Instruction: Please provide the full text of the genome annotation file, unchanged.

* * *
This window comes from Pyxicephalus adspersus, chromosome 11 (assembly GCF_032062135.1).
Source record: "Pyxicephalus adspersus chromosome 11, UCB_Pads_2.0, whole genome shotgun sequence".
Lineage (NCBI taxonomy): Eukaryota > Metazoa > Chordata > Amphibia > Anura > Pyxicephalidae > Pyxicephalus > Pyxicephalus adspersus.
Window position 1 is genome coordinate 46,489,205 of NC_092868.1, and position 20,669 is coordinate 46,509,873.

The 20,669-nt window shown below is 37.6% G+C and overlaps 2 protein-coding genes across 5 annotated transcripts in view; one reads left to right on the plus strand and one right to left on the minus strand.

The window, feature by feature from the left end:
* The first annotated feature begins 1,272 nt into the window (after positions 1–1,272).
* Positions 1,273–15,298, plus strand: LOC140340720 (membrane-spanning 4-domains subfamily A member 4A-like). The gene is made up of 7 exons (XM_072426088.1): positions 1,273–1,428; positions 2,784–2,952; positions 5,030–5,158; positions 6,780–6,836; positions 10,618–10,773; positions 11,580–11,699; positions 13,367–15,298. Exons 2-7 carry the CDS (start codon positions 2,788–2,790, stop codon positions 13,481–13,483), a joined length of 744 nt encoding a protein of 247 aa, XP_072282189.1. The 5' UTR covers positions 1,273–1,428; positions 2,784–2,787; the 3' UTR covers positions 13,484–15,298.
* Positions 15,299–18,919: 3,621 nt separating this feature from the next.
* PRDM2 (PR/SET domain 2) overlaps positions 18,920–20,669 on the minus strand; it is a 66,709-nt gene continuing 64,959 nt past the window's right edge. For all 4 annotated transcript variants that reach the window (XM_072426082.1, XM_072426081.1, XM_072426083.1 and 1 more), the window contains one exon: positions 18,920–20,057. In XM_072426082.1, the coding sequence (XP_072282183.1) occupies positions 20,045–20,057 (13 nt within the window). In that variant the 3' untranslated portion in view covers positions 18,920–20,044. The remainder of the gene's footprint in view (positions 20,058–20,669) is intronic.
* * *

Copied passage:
This window comes from Pyxicephalus adspersus, chromosome 11 (assembly GCF_032062135.1).
Source record: "Pyxicephalus adspersus chromosome 11, UCB_Pads_2.0, whole genome shotgun sequence".
Lineage (NCBI taxonomy): Eukaryota > Metazoa > Chordata > Amphibia > Anura > Pyxicephalidae > Pyxicephalus > Pyxicephalus adspersus.
Window position 1 is genome coordinate 46,489,205 of NC_092868.1, and position 20,669 is coordinate 46,509,873.

The 20,669-nt window shown below is 37.6% G+C and overlaps 2 protein-coding genes across 5 annotated transcripts in view; one reads left to right on the plus strand and one right to left on the minus strand.

The window, feature by feature from the left end:
* The first annotated feature begins 1,272 nt into the window (after positions 1–1,272).
* Positions 1,273–15,298, plus strand: LOC140340720 (membrane-spanning 4-domains subfamily A member 4A-like). The gene is made up of 7 exons (XM_072426088.1): positions 1,273–1,428; positions 2,784–2,952; positions 5,030–5,158; positions 6,780–6,836; positions 10,618–10,773; positions 11,580–11,699; positions 13,367–15,298. Exons 2-7 carry the CDS (start codon positions 2,788–2,790, stop codon positions 13,481–13,483), a joined length of 744 nt encoding a protein of 247 aa, XP_072282189.1. The 5' UTR covers positions 1,273–1,428; positions 2,784–2,787; the 3' UTR covers positions 13,484–15,298.
* Positions 15,299–18,919: 3,621 nt separating this feature from the next.
* PRDM2 (PR/SET domain 2) overlaps positions 18,920–20,669 on the minus strand; it is a 66,709-nt gene continuing 64,959 nt past the window's right edge. For all 4 annotated transcript variants that reach the window (XM_072426082.1, XM_072426081.1, XM_072426083.1 and 1 more), the window contains one exon: positions 18,920–20,057. In XM_072426082.1, the coding sequence (XP_072282183.1) occupies positions 20,045–20,057 (13 nt within the window). In that variant the 3' untranslated portion in view covers positions 18,920–20,044. The remainder of the gene's footprint in view (positions 20,058–20,669) is intronic.